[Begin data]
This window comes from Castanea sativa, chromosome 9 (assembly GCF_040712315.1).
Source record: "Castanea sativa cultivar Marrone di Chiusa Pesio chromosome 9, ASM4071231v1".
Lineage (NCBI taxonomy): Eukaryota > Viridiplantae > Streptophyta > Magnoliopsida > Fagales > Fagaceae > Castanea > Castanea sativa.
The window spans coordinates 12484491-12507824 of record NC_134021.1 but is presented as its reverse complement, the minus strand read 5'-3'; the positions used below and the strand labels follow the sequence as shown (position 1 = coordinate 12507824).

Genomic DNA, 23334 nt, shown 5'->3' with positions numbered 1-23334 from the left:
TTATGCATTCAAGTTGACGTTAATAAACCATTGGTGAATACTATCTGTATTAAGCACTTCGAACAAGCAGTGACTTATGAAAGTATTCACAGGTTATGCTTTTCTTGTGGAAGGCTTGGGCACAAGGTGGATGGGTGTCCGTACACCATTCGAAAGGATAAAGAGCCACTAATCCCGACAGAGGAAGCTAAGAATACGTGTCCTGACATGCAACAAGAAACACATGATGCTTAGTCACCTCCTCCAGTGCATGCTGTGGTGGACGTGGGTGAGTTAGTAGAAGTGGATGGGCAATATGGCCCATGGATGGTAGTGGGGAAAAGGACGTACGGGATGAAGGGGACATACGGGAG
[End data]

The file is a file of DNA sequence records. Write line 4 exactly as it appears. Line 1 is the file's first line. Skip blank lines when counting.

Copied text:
The window spans coordinates 12484491-12507824 of record NC_134021.1 but is presented as its reverse complement, the minus strand read 5'-3'; the positions used below and the strand labels follow the sequence as shown (position 1 = coordinate 12507824).